The Stettler Hospital and Care Centre celebrated Volunteer Week with a free breakfast for the area volunteers on Tuesday, April 8.
The breakfast, held at the Stettler Legion, was cooked up by hospital staff and funded by the hospital and Volunteer Alberta, according to Gail Benjamin, the coordinator of volunteer resources at the hospital.
Though the hospital was the host, the breakfast was for more than just those volunteers who make an impact at the health care facilities. Of the roughly 75 volunteers who came to the hall to enjoy a free breakfast of bacon, eggs and pancakes, many spend their time serving with community organizations such as Superfluity, the Rotary Club, Stettler Adult Therapy and Pet Therapy.
One volunteer present at the breakfast was Kat Checkel, who helps run the Better Choices, Better Health program with Debbie van Landen.
The program helps people suffering from chronic health issues – as diabetes, obesity, arthritis, and pain and fatigue syndromes, to name a few – learn to cope with their illness and still live a full life. The program teaches people how to communicate with their health care providers, manage pain, fatigue and medication, eat healthily, factor fi tness into the daily routine and handle the roller-coaster ride of emotions that comes with chronic illness.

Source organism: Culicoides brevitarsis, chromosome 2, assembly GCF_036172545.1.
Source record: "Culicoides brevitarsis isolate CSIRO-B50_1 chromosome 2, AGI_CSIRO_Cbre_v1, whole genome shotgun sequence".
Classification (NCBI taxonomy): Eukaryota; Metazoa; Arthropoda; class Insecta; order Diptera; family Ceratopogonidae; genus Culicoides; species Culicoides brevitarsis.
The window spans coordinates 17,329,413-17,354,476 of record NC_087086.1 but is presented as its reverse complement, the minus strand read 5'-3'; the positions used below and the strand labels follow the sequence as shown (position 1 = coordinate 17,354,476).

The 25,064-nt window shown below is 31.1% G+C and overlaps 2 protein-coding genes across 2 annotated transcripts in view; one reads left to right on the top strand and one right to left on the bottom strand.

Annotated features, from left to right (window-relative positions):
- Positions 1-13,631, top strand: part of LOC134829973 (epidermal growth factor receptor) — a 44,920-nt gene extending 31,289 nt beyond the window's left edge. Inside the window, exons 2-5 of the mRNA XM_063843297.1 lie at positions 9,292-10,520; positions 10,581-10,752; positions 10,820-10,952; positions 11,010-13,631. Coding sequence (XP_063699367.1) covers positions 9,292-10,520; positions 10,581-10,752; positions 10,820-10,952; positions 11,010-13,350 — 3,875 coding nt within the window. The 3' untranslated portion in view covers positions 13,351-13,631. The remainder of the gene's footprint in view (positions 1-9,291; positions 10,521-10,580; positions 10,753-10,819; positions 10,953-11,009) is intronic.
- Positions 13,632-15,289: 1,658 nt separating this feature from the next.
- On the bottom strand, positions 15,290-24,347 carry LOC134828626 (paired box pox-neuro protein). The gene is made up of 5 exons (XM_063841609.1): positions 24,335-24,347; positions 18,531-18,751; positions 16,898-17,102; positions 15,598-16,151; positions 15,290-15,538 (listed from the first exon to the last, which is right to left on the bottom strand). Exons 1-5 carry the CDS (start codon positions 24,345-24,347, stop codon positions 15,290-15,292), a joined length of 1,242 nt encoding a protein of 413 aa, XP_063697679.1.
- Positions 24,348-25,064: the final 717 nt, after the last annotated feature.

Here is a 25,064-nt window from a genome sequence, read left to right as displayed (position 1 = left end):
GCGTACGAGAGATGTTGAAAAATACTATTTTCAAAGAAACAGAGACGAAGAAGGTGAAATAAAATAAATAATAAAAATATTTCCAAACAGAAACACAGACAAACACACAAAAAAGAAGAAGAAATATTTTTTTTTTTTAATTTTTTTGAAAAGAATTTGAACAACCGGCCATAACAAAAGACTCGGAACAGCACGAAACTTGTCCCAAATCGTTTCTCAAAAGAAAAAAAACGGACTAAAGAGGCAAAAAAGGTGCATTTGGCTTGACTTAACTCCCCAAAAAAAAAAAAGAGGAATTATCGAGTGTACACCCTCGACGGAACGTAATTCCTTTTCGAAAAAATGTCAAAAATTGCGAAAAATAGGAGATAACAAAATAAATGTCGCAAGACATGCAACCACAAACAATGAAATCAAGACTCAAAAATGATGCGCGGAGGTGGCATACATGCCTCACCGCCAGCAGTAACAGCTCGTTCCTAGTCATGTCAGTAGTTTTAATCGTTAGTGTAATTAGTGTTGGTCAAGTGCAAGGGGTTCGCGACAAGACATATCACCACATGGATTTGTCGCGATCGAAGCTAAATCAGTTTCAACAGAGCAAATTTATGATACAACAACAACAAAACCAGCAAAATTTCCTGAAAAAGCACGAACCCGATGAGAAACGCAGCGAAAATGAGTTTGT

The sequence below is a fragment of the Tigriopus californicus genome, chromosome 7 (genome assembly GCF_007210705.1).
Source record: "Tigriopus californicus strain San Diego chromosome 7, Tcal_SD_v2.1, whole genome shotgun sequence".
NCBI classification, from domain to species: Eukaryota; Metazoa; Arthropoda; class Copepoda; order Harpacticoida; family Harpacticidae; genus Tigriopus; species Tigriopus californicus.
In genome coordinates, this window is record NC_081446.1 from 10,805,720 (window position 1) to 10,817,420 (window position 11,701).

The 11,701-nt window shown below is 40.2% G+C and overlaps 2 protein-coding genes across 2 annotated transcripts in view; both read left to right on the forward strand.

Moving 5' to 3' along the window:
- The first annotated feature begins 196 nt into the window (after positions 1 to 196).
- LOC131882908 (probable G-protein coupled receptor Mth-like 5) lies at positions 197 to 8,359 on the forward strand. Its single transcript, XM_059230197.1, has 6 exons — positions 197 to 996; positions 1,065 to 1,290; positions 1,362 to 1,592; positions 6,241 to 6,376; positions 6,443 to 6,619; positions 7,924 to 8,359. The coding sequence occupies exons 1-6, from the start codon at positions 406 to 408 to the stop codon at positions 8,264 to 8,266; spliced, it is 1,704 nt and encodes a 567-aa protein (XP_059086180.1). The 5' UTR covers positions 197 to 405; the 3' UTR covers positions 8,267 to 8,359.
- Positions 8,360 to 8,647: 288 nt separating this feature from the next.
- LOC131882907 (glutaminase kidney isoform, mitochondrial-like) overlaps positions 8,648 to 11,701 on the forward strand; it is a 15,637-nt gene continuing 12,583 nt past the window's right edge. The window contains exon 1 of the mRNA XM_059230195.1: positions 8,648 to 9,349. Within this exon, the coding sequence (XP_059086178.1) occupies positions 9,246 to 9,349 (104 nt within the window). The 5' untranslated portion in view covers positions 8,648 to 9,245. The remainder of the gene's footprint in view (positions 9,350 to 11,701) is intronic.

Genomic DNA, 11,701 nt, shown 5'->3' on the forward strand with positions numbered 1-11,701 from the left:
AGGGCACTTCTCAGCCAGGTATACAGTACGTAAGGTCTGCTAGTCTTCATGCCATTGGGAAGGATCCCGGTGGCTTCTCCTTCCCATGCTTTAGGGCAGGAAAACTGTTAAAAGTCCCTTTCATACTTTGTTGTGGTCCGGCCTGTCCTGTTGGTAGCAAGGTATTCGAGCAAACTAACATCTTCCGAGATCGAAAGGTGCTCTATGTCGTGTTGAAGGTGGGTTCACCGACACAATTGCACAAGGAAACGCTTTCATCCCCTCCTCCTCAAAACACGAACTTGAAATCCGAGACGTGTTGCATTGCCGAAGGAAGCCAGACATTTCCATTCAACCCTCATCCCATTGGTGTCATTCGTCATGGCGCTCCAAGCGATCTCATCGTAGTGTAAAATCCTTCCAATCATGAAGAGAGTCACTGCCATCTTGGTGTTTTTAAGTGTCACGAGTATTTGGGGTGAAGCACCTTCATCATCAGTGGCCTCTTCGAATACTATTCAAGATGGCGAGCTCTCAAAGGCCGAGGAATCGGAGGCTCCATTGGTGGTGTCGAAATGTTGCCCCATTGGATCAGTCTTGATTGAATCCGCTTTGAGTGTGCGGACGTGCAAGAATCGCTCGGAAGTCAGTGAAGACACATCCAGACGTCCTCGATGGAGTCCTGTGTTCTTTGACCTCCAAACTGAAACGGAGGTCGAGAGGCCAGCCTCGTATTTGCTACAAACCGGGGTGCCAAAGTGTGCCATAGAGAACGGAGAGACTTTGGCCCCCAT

“You get to meet other people and you don’t feel so isolated anymore,” Checkel said of the program. She originally took part in the program as a client, but was so impacted by it that she stepped up to help lead it.
“It opened so many doors,” she added. “It’s quite an amazing course.”
Checkel, who calls herself a very private person, said that the course made such an impact on her that she stepped up despite her love for privacy. The love of volunteering, and the effect it had on her and on those with whom she worked, made her reach out to other volunteer programs to see where she could help.
And one thing she decided to do was cut off her hair.
“It was a New Year’s resolution,” she explained. The long, shorn locks were donated to go towards making wigs for those afflicted by cancer.
The Happy Gang 2, a singing group, was also taking advantage of the free breakfast and chance to socialize with fellow volunteers. The eight-person group, made of four men and four women, sing every Wednesday at the Stettler hospital and at Points West, alternating week to week.
The group brings songbooks with them so the residents at the two locations can sing along, books that have the songs written in large script so it can be easy to read by anyone.
“They are one of the reasons we hold this breakfast,” Benjamin said, praising the group for the uplifting effect they have on residents at both the hospital and at PointsWest.
Door prizes were drawn at the end of the breakfast, with the prizes being donated by Sobeys, the hospital gift shop and the Stettler Information Referral Centre.
“Every year the hospital, along with the Stettler Information Referral Centre, hosts a volunteer appreciation event (during National Volunteer Week),” Benjamin explained. “The hospital prepares the food” so the volunteers can take the morning off from volunteering.